I’m certain this piece has been written before. Time and time again, teachers with far more experience than I have shared their reflections as a means of providing tips to new and veteran teachers alike — and that’s okay.
This piece isn’t just for you — it’s also for me. It’s my constant reminder to never forget the simple but powerful lessons I’ve learned throughout my career and to continue to push myself to become a better teacher every day. I hope that you connect with one or more of the items on this list, and maybe learn something new that will help you this year and in all the years to come.
Five Things I Wish I Knew In Year One
- Sharing and collaborating are not synonyms.
I still remember walking into the office on my first day. It took less than ten minutes for at least six or seven teachers to offer me either a binder (yes, that’s how teachers used to store their lessons and assessments) or a jump drive with their resources. There was little conversation. It went something like this: “Here’s all my stuff. Feel free to use any or all of it. There’s a folder for each class I’ve taught. Good luck.”
At the time, I thought, “Wow, what a collaborative department. Everyone is so willing to share.” However, with time and experience, I’ve realized that I was wrong. These teachers weren’t collaborating at all — they were merely sharing. And sharing is important, don’t get me wrong. Collaboration, though, is when teachers sit down and talk through their materials so that the receiver understands the “why” behind the lesson, unit, or assessment. Or, it’s when teachers sit down and create new lessons and materials together, taking the best from each individual teacher’s toolbox. Good teams share; great teams collaborate.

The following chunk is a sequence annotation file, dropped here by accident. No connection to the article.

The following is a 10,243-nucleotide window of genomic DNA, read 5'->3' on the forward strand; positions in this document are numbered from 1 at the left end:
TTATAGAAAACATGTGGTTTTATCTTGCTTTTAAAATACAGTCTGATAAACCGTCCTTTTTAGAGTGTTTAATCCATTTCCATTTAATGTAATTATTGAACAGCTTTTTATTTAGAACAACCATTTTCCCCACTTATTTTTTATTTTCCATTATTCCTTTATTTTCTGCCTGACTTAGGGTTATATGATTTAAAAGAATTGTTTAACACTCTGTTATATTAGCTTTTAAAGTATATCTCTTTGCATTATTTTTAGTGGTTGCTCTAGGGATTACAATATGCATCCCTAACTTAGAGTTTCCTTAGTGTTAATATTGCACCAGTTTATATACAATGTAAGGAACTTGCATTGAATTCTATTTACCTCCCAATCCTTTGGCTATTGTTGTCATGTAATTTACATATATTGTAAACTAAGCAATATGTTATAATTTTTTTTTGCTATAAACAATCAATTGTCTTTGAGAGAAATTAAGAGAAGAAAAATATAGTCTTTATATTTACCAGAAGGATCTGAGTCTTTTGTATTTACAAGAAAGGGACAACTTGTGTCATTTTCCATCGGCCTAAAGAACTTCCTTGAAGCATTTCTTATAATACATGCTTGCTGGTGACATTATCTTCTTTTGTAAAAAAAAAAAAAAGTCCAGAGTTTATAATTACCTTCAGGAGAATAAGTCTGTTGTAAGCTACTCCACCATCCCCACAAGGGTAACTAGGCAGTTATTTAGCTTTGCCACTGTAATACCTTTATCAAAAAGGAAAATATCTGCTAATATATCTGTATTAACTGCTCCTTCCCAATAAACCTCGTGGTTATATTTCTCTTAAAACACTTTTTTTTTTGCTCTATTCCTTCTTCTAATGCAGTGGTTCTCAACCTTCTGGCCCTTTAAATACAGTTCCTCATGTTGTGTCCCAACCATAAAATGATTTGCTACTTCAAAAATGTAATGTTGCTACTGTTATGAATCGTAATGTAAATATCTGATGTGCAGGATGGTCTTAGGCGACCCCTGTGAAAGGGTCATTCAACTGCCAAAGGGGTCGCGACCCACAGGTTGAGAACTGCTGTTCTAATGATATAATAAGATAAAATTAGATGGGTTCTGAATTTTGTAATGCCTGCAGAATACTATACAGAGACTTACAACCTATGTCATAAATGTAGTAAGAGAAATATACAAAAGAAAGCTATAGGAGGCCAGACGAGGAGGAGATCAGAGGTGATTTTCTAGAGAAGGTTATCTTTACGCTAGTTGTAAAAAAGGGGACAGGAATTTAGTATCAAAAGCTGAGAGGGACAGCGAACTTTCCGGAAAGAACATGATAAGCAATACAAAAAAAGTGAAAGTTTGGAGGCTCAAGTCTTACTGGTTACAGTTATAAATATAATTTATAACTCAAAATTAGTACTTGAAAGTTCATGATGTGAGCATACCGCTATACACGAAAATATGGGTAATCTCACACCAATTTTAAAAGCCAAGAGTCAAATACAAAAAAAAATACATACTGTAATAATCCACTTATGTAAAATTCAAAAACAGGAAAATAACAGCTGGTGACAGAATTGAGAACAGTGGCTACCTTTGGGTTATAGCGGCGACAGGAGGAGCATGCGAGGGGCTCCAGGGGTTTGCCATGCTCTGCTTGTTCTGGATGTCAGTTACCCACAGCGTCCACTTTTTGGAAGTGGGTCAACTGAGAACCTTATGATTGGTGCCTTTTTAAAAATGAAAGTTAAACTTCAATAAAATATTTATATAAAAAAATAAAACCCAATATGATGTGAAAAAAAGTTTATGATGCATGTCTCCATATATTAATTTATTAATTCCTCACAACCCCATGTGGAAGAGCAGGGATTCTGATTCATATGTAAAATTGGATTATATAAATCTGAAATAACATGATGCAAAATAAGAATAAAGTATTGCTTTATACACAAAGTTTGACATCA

Kids are kids.
I’ve changed schools a few times over the course of my career. Inevitably, at some point during the first few weeks, my “favorite” question would come up: “So, how do the kids here compare to the kids where you came from?” I always struggled with how to answer because my thinking was always, “I don’t know. They’re kids…” But I thought maybe I was missing something.
Over the last several years, I’ve had opportunities to do some deep work in education with colleagues from all over the country and in a variety of school settings, and of course, this question came up a lot. At the end of it all, I realized kids are kids. They’re simultaneously the same as kids anywhere else and individuals with unique problems. These problems may vary from poverty to depression, loneliness to abuse, drugs to hunger, but it’s our job to be sure we’re aware of these facts, as well as the fact that kids are very skilled at hiding their problems. The homeless student doesn’t show up on day one and tell you his plight, but if you show this student you care, he just might share his story. Imagine how much better you could help support him if you knew.
This IS real life for our students.
One of the phrases I hate most in education is “real life” — as in, “that’s not how things are in real life.” It took me a while to develop a distaste for this turn of phrase. In fact, I’m sure as a young teacher I used the same phrase with my students. However, I’ve come to see the fault in this message. When we conceptualize and verbalize our students’ lives as not being in the “real world,” we fail to legitimize all that they’re going through. Their lives are real and the world in which they live, while maybe not the same as the adult “real world,” is still very real to them. The love they feel, the hurt they experience, the stress they have, the joy they know, the lessons they learn, the fun they have, the memories they make, the pain they incur… it’s all very real. Student life and adult life might be vastly different, but they are both real.